The men were sentenced on Friday
Five Rochdale men have been jailed for using iTunes music gift vouchers to launder money in an internet scam.
The men used stolen credit card numbers to buy £750,000 worth of vouchers to sell at cheaper prices through eBay.
They were caught when police stopped one of the men during a search at Hull port in 2007 and seized his laptop.
It led them to orchestrator Suhail Tufail, 26, who admitted fraud charges and was jailed for five years at Manchester Crown Court.
In May 2007, Humberside Ports police stopped three men - including Mohammed Arfan Rasool and Imran Aslam - as part of a routine search when they arrived from Amsterdam.
A "suspicious" laptop belonging to Rasool was seized and examined by Greater Manchester Police's economic crime unit.
When officers examined the hard drive, along with two other computers found at his home, they found the details of more than 7,000 bank cards.
The same details were found on computers seized from Tufail.
They later discovered that many of the details had been used to fraudulently purchase iTunes gift certificates.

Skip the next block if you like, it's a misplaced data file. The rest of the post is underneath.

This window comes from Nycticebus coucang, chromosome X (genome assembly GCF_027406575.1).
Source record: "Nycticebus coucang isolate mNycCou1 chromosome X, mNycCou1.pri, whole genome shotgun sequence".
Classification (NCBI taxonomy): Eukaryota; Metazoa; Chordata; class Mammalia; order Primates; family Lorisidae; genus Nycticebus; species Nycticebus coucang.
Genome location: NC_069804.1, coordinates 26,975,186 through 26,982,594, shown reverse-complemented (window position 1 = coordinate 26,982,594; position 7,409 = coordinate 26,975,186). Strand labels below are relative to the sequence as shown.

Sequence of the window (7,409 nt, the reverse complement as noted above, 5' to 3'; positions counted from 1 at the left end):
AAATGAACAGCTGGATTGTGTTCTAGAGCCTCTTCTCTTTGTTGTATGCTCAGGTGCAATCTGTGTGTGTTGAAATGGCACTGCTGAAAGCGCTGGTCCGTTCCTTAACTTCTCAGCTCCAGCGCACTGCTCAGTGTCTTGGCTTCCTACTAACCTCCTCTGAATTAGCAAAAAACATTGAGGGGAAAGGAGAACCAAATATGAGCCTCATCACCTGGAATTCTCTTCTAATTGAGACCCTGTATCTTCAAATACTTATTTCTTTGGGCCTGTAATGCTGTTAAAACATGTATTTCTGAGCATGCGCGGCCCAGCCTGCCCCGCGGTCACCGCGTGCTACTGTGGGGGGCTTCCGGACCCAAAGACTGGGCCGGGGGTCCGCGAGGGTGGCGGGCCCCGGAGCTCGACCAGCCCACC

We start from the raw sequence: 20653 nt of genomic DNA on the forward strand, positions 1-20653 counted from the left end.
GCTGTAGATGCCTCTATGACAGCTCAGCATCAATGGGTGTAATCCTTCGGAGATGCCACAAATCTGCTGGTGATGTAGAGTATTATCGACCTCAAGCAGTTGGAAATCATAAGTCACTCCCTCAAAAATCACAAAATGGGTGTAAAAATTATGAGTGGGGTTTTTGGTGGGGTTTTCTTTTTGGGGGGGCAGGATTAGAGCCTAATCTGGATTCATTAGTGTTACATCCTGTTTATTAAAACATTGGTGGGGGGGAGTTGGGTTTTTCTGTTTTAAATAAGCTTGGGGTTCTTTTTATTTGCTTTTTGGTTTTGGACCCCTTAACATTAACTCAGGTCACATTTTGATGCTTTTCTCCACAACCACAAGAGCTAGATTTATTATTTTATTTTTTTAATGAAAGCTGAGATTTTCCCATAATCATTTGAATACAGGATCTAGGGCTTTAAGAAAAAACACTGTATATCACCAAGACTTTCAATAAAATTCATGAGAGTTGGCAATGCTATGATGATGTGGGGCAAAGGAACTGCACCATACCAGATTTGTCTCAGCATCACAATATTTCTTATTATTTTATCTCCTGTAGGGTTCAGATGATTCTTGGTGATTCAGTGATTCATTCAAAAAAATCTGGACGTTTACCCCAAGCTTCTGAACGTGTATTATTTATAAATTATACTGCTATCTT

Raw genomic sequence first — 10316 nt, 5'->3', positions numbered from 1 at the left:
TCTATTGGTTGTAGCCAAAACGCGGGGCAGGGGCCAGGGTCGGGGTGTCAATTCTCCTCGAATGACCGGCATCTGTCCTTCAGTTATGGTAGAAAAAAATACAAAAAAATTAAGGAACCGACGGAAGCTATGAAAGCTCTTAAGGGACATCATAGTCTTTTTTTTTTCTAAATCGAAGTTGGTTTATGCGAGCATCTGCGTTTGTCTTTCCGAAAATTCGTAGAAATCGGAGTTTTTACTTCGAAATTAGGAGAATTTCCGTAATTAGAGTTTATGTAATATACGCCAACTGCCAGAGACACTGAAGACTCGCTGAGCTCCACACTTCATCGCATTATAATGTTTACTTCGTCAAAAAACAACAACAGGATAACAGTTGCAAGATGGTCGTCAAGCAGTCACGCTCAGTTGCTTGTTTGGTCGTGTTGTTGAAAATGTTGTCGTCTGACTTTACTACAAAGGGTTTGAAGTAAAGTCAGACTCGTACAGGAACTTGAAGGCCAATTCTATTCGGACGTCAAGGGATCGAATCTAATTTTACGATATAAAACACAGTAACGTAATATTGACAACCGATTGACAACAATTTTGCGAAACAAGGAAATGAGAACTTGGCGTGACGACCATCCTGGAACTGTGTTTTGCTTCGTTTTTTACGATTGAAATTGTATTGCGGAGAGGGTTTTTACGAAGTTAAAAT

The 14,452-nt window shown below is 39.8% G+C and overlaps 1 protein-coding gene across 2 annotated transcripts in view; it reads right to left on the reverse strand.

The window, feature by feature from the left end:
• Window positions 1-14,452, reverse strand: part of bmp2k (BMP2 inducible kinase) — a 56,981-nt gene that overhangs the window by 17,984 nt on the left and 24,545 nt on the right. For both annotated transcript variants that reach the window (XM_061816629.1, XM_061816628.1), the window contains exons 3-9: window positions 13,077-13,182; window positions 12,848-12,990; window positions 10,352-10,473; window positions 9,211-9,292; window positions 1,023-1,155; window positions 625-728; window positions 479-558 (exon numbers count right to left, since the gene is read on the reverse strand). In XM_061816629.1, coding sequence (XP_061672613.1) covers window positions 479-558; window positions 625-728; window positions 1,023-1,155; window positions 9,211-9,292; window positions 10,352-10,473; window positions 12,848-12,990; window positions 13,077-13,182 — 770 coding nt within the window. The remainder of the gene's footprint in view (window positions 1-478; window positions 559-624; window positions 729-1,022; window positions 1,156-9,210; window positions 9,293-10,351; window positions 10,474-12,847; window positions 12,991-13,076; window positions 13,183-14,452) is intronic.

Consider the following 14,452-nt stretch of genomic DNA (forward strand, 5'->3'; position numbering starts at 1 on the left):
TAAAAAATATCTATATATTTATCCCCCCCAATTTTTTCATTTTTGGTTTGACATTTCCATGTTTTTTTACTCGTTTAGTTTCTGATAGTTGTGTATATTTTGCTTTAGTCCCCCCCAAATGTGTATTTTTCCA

It emerged that Tufail developed the idea of buying the vouchers and then selling them at a reduced price to launder cash from the cards.
Det Insp Neal Colburn, of Greater Manchester Police, said: "This was a complex fraud on a large scale.
"The group thought they had a sophisticated scam to launder money, but the pro-active intervention of the police got in their way."
Tufail, 26, of Ashfield Road, pleaded guilty to conspiracy to defraud, money laundering and possession of articles intended for use in fraud.
Rasool, 25, of Milkstone Road, pleaded guilty to the same charges and was sentenced to two years and five months.
The other man who was stopped in Hull, 23-year-old Aslam, of Whitworth Road, pleaded guilty to possession of articles intended for use in fraud and was sentenced to six months' imprisonment.
Two other men, Raja Zahid Iqbal and Kibriya Ahmad, were also sentenced on Friday.
Iqbal, 21, of Milkstone Road, admitted conspiracy to defraud and conspiracy to convert criminal property and was sentenced to two years and five months in prison.
Ahmad, 25, of Marland Hill Road, pleaded guilty to conspiracy to defraud and money laundering. He was sentenced to two years in prison.
Three other men were sentenced to community orders for their part in the scam.
An eBay spokesperson said the company had worked closely with police to provide evidence and was "delighted" with the sentences.
"Criminal activity is not tolerated on our site and we will continue to work alongside law enforcement agencies to ensure that anyone who attempts to commit fraudulent activity on eBay won't get away with it," the added.